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Baijun Tian, Huikyo Lee, Duane E. Waliser, Robert Ferraro, Jinwon Kim, Jonathan Case, Takamichi Iguchi, Eric Kemp, Di Wu, William Putman, and Weile Wang

Abstract

Several dynamically downscaled climate simulations with various spatial resolutions (24, 12, and 4 km) and spectral nudging strengths (0, 600, and 2000 km) have been run over the contiguous United States from 2000 to 2009 using the high-resolution NASA Unified Weather and Research Forecasting (NU-WRF) regional model initialized and constrained by the Modern-Era Retrospective Analysis for Research and Applications, version 2 (MERRA-2). This paper summarizes the authors’ efforts on the development of a model performance metric and its application to assess summer precipitation over the U.S. Great Plains (USGP) in these downscaled climate simulations. A new model performance metric T was first developed that uses both the linear correlation coefficient and mean square error and is consistent with other commonly used metrics, but gives a bigger separation between good and bad simulations. This metric T was then applied to the summer mean precipitation spatial pattern, diurnal Hovmöller diagram, and diurnal spatial pattern over the USGP from the simulations focusing on the summer precipitation diurnal cycle related to mesoscale convective systems (MCSs). The metric T skill scores increase significantly from the control simulation to the nudged simulations and from the nudged simulations with shorter wavelengths to the nudged simulations with longer wavelengths, but do not change much from MERRA-2 to the downscaled simulations or between the various downscaled simulations with different spatial resolutions. Thus, there is some credibility, but no significant value added compared to MERRA-2, of the downscaled climate simulations of the summer precipitation over the USGP.

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Takamichi Iguchi, Toshihisa Matsui, Wei-Kuo Tao, Alexander P. Khain, Vaughan T. J. Phillips, Chris Kidd, Tristan L’Ecuyer, Scott A. Braun, and Arthur Hou

Abstract

Two mixed-phase precipitation events were observed on 21 September and 20 October 2010 over the southern part of Finland during the Light Precipitation Validation Experiment (LPVEx). These events have been simulated using the Weather Research and Forecasting Model coupled with spectral bin microphysics (WRF–SBM). The detailed ice-melting scheme with prognosis of the liquid water fraction during melting enables explicit simulation of microphysical properties in the melting layer. First, the simulations have been compared with C-band 3D radar measurements for the purpose of evaluating the overall profiles of cloud and precipitation. The simulation has some artificial convective patterns and errors in the forecast displacement of the precipitation system. The overall overestimation of reflectivity is consistent with a bias toward the range characterized by large-diameter droplets in the surface drop size distribution. Second, the structure of the melting bands has been evaluated against vertically pointing K-band radar measurements. A peak in reflectivity and a gradual change in Doppler velocity are observed and similarly simulated in the common temperature range from approximately 0° to 3°C. The effectiveness of the time-dependent melting scheme has been justified by intercomparison with a corresponding simulation using an instantaneous melting scheme. A weakness of the new melting scheme is that melting particles having high liquid water fractions on the order of 80%–90% cannot be simulated. This situation may cause underestimation of radar reflectivity in the melting layer because of the assumptions of melting-particle structure used to calculate the scattering properties.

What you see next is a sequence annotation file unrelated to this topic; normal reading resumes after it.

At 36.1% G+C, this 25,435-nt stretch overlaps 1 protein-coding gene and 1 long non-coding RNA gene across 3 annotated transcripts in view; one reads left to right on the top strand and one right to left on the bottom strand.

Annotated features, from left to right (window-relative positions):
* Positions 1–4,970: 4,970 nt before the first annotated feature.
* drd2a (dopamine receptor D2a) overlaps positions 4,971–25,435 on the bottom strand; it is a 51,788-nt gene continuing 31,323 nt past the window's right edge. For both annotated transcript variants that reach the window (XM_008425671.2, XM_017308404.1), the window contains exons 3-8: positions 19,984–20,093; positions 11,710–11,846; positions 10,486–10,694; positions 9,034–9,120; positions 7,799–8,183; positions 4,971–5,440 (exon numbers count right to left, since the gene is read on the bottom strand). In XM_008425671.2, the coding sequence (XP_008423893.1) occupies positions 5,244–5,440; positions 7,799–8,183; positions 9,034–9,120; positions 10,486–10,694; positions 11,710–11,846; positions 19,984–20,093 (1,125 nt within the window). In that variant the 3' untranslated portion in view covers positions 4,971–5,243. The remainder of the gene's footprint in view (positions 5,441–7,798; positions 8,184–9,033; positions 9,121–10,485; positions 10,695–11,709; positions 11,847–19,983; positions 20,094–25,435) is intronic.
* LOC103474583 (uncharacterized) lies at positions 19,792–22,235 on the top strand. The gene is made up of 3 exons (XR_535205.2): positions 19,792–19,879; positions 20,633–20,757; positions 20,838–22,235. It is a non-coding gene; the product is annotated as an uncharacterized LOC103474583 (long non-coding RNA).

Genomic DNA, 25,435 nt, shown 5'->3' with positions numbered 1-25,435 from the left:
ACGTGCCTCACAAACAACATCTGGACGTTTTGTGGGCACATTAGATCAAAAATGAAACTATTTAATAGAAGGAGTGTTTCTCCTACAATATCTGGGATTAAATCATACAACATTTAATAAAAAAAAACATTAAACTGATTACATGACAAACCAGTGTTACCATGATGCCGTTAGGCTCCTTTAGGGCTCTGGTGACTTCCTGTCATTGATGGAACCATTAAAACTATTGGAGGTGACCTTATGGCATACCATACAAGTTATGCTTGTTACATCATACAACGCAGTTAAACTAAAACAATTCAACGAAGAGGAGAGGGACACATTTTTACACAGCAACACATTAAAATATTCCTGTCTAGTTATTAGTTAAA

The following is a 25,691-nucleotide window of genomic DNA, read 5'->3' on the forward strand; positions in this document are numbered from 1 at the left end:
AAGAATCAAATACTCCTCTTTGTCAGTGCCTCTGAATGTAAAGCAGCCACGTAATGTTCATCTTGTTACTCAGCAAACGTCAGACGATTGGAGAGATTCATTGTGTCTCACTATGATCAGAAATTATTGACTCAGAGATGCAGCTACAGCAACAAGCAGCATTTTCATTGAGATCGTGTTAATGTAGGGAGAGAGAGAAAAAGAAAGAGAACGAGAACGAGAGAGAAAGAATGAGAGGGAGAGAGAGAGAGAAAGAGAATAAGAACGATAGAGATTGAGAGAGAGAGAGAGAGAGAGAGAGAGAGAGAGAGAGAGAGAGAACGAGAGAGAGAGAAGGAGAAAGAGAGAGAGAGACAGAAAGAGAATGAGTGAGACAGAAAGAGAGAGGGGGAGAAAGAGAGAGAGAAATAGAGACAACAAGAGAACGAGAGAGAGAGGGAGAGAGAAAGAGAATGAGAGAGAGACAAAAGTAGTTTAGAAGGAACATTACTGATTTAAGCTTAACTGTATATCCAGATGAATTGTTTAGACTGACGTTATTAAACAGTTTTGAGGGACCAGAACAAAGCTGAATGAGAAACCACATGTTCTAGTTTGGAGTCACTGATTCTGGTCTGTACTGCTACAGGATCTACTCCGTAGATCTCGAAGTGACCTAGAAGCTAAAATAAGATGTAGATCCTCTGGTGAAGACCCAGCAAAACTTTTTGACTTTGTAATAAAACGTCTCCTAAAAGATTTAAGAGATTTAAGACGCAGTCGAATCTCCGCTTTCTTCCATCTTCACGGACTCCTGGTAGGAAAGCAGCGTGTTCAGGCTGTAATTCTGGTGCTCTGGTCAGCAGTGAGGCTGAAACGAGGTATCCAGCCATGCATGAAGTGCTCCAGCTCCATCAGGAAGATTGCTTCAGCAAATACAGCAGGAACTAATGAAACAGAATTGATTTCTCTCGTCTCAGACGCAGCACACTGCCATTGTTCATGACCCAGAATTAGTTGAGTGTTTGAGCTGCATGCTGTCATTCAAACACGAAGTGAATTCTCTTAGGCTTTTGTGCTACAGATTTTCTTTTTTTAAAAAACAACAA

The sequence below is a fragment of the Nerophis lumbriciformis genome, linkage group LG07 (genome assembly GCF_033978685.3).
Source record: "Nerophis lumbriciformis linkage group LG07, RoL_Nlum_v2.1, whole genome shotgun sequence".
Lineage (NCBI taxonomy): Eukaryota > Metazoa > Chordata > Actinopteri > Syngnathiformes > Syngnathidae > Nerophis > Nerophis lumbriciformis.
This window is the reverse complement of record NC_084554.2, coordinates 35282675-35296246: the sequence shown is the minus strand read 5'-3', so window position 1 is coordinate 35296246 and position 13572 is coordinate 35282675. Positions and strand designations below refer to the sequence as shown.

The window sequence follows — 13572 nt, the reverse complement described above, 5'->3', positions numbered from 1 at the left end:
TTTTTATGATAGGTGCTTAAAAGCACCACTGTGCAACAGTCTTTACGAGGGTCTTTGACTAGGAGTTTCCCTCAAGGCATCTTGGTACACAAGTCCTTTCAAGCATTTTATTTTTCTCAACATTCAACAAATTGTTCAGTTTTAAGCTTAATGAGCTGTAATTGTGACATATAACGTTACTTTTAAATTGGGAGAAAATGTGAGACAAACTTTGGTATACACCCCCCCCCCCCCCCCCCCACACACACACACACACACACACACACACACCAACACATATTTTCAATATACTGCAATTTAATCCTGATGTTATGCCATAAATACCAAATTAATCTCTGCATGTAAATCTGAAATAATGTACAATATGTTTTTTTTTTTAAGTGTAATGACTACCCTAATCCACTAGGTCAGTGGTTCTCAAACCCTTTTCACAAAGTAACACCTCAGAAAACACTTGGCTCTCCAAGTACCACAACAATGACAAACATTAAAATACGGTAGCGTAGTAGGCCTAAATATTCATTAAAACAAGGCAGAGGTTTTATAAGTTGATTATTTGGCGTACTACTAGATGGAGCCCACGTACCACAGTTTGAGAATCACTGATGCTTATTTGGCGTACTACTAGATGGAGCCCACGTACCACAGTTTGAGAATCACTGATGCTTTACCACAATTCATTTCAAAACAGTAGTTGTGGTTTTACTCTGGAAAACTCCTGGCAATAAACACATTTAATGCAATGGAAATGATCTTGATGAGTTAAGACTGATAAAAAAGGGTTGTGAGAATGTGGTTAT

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Takamichi Iguchi, Wei-Kuo Tao, Di Wu, Christa Peters-Lidard, Joseph A. Santanello, Eric Kemp, Yudong Tian, Jonathan Case, Weile Wang, Robert Ferraro, Duane Waliser, Jinwon Kim, Huikyo Lee, Bin Guan, Baijun Tian, and Paul Loikith

Abstract

This study investigates the sensitivity of daily rainfall rates in regional seasonal simulations over the contiguous United States (CONUS) to different cumulus parameterization schemes. Daily rainfall fields were simulated at 24-km resolution using the NASA-Unified Weather Research and Forecasting (NU-WRF) Model for June–August 2000. Four cumulus parameterization schemes and two options for shallow cumulus components in a specific scheme were tested. The spread in the domain-mean rainfall rates across the parameterization schemes was generally consistent between the entire CONUS and most subregions. The selection of the shallow cumulus component in a specific scheme had more impact than that of the four cumulus parameterization schemes. Regional variability in the performance of each scheme was assessed by calculating optimally weighted ensembles that minimize full root-mean-square errors against reference datasets. The spatial pattern of the seasonally averaged rainfall was insensitive to the selection of cumulus parameterization over mountainous regions because of the topographical pattern constraint, so that the simulation errors were mostly attributed to the overall bias there. In contrast, the spatial patterns over the Great Plains regions as well as the temporal variation over most parts of the CONUS were relatively sensitive to cumulus parameterization selection. Overall, adopting a single simulation result was preferable to generating a better ensemble for the seasonally averaged daily rainfall simulation, as long as their overall biases had the same positive or negative sign. However, an ensemble of multiple simulation results was more effective in reducing errors in the case of also considering temporal variation.

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Toshihisa Matsui, Takamichi Iguchi, Xiaowen Li, Mei Han, Wei-Kuo Tao, Walter Petersen, Tristan L'Ecuyer, Robert Meneghini, William Olson, Christian D. Kummerow, Arthur Y. Hou, Mathew R. Schwaller, Erich F. Stocker, and John Kwiatkowski